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Apr 22
Wednesday
Community Articles, Scene and Heard
The benefits of not knowing (or of briefly forgetting)

After a frustrating search the other day, I gave up and decided to ask the Sangha administrator’s list, center-talk2, for help:

I saw a video on Youtube some time ago that I can’t find any longer. It was of Khandro Rinpoche, sitting on a throne, talking to community leaders at the Berkeley Shambhala Center (I think). She was saying, “you need to be friends, have dinner together…”
Can anybody point me to it? I’ve looked and am giving up.
John

By the next morning I’d gotten helpful answers from David Stone, George Free, Helen Berliner, Laurie Bodley, Marcia Oberg, Nina Jones, Pam Turner, and Tharpa Pladron. Some helped establish historical context, responding to the whole list:

That was from the Bay Area. Ask Amy Conway or Charity Martin (who asked the question that got this response).

Some just answered the question:

Found it!! It’s a Google video,
not You Tube….
http://video.google.com/videoplay?docid=7248965622078417393&hl=en

She rocks!!

And some people actually thanked me for asking the question and drawing their attention to the video.

When I went to the video and tagged it, I realized that I’d tagged it with the word “shambhala” almost a year ago and for some reason could not find it in my bookmarks. (You might be interested in all the other things that are tagged “Shambhala” out there http://delicious.com/tag/shambhala by the way.) That made me think: lucky I forgot because apparently several people heard about it for the first time when I asked about it!

Then, watching the video again (muttering about my forgetfulness a bit) I got to thinking about how important it is to hear stories about the practice of administration—as well as other people’s questions about “making a Shambhala center”. Having gatherings like the Pacific Northwest Regional Congress where we get to practice together and swap stories is not only fun, it seems essential. Charlotte Linde, a sangha member and anthropologist in Palo Alto, has written a wonderful book about just how important telling stories is. In fact it suggests to me that creating the situations where people can tell stories may be a key administrative activity in Shambhala. Her book is called Working the Past; Narrative and Institutional Memory (New York: Oxford University Press, 2009) http://isbn.nu/9780195140293. In it she mentions that “how you came to the Dharma” is a typical and very important story that Shambhalians learn to tell and it’s a way of defining our culture and our community. (It’s right up there with “what seminary you went to…”) I loved the book: it’s not a simple-minded “how to” book that you just breeze through. (In a way it’s more practical than a how-to book because it lets you draw your own conclusions, based on her really careful study.) My only complaint was that she didn’t tell more stories about Shambhala or about “her seminary.” :-)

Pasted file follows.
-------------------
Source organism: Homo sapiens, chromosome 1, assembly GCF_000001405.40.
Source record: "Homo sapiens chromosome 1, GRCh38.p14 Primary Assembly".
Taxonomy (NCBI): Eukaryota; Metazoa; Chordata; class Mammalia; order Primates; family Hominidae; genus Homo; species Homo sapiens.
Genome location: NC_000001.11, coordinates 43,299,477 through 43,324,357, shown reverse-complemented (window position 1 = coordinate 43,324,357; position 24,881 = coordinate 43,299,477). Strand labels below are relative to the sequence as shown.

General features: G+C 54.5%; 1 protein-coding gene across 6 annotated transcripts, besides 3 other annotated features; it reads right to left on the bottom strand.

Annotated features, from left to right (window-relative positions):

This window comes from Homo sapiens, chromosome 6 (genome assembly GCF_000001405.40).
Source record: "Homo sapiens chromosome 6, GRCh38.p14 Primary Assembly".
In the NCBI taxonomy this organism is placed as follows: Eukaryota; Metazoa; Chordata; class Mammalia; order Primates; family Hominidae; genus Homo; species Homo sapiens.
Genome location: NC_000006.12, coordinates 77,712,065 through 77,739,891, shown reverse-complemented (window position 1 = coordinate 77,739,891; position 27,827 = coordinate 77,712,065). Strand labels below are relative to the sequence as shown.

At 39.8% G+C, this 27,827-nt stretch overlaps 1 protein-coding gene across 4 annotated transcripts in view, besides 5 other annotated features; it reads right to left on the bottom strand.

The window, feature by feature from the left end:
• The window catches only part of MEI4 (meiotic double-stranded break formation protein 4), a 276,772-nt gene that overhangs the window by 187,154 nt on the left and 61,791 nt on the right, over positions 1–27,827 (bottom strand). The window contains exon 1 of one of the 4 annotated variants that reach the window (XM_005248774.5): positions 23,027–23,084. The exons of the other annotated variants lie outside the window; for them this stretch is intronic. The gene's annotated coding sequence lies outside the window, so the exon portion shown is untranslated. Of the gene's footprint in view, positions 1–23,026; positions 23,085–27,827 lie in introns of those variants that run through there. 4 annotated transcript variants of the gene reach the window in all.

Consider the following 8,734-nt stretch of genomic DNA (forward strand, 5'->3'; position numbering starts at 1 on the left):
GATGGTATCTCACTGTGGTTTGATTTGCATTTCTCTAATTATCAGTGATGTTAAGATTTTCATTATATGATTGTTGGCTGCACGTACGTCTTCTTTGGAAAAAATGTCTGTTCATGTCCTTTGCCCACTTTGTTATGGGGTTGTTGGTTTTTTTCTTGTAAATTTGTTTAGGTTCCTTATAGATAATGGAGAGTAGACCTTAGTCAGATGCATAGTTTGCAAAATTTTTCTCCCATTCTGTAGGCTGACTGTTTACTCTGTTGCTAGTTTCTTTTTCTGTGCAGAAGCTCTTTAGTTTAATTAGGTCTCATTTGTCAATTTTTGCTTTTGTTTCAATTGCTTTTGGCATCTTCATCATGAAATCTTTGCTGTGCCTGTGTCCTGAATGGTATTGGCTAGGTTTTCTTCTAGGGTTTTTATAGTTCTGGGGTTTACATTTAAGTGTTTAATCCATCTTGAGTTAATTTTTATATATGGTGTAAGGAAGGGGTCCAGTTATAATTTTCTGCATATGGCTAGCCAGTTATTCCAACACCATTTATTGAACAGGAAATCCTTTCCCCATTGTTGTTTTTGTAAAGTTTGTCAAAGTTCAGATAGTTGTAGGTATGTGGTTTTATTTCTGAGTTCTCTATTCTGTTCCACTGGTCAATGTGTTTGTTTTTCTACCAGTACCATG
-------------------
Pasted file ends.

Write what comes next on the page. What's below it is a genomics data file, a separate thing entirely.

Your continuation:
I got no further emails about the videos for a couple of days. Then I got an email from Davee Evans who said that he’d watched the video because of the mention on center-talk2 and so he’d completed a page on his wiki on the subject of administration: http://labelingthoughts.org/wiki/Administration. His wiki is a really big project: to help teachers in Shambhala track down resources (including videos) they could use when preparing to teach. Coincidentally, it shows Khandro Rinpoche’s video on a page that references a talk by the Vidyadhara at “my seminary” in 1981.

And the day after that, I got a nice note from Charlotte Linde, wondering just how useful “how to” books can or can’t be.

What’s the moral of this meandering story? First, that the center-talk2 email list is a useful “digital place” in Shambhala. When I look at the list of people who responded, it made me think that people working those much disparaged arts of administration are really pretty cool. That all the places (digital or physical) where our Sangha gathers to swap stories along the path need care and attention and deserve our gratitude. And, that asking a question in one of those places can have surprising outcomes—including getting an invitation to post a story on this blog!

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